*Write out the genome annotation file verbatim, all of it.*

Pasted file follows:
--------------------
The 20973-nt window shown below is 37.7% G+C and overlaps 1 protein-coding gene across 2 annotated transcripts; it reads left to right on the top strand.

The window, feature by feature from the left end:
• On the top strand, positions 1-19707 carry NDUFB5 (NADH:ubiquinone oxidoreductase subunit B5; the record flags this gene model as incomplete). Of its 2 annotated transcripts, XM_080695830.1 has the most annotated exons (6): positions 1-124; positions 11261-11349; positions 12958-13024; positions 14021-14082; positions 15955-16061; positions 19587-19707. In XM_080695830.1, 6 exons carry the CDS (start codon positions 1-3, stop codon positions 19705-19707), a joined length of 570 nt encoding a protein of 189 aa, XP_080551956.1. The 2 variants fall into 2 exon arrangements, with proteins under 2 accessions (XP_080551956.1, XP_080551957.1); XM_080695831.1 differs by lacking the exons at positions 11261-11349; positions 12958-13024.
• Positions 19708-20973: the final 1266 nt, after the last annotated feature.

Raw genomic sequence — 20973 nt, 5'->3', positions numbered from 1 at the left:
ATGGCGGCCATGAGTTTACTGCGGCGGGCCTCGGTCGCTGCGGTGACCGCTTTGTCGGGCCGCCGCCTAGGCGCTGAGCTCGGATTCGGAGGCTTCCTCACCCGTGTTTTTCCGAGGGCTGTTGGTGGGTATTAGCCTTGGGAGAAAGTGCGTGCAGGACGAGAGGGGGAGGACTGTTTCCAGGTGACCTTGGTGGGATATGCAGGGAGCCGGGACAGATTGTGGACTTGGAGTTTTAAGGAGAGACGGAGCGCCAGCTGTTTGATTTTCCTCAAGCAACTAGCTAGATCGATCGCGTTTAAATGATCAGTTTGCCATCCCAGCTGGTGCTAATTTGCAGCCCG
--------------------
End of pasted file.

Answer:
The 20973-nt window shown below is 37.7% G+C and overlaps 1 protein-coding gene across 2 annotated transcripts; it reads left to right on the top strand.

The window, feature by feature from the left end:
• On the top strand, positions 1-19707 carry NDUFB5 (NADH:ubiquinone oxidoreductase subunit B5; the record flags this gene model as incomplete). Of its 2 annotated transcripts, XM_080695830.1 has the most annotated exons (6): positions 1-124; positions 11261-11349; positions 12958-13024; positions 14021-14082; positions 15955-16061; positions 19587-19707. In XM_080695830.1, 6 exons carry the CDS (start codon positions 1-3, stop codon positions 19705-19707), a joined length of 570 nt encoding a protein of 189 aa, XP_080551956.1. The 2 variants fall into 2 exon arrangements, with proteins under 2 accessions (XP_080551956.1, XP_080551957.1); XM_080695831.1 differs by lacking the exons at positions 11261-11349; positions 12958-13024.
• Positions 19708-20973: the final 1266 nt, after the last annotated feature.

Raw genomic sequence — 20973 nt, 5'->3', positions numbered from 1 at the left:
ATGGCGGCCATGAGTTTACTGCGGCGGGCCTCGGTCGCTGCGGTGACCGCTTTGTCGGGCCGCCGCCTAGGCGCTGAGCTCGGATTCGGAGGCTTCCTCACCCGTGTTTTTCCGAGGGCTGTTGGTGGGTATTAGCCTTGGGAGAAAGTGCGTGCAGGACGAGAGGGGGAGGACTGTTTCCAGGTGACCTTGGTGGGATATGCAGGGAGCCGGGACAGATTGTGGACTTGGAGTTTTAAGGAGAGACGGAGCGCCAGCTGTTTGATTTTCCTCAAGCAACTAGCTAGATCGATCGCGTTTAAATGATCAGTTTGCCATCCCAGCTGGTGCTAATTTGCAGCCCG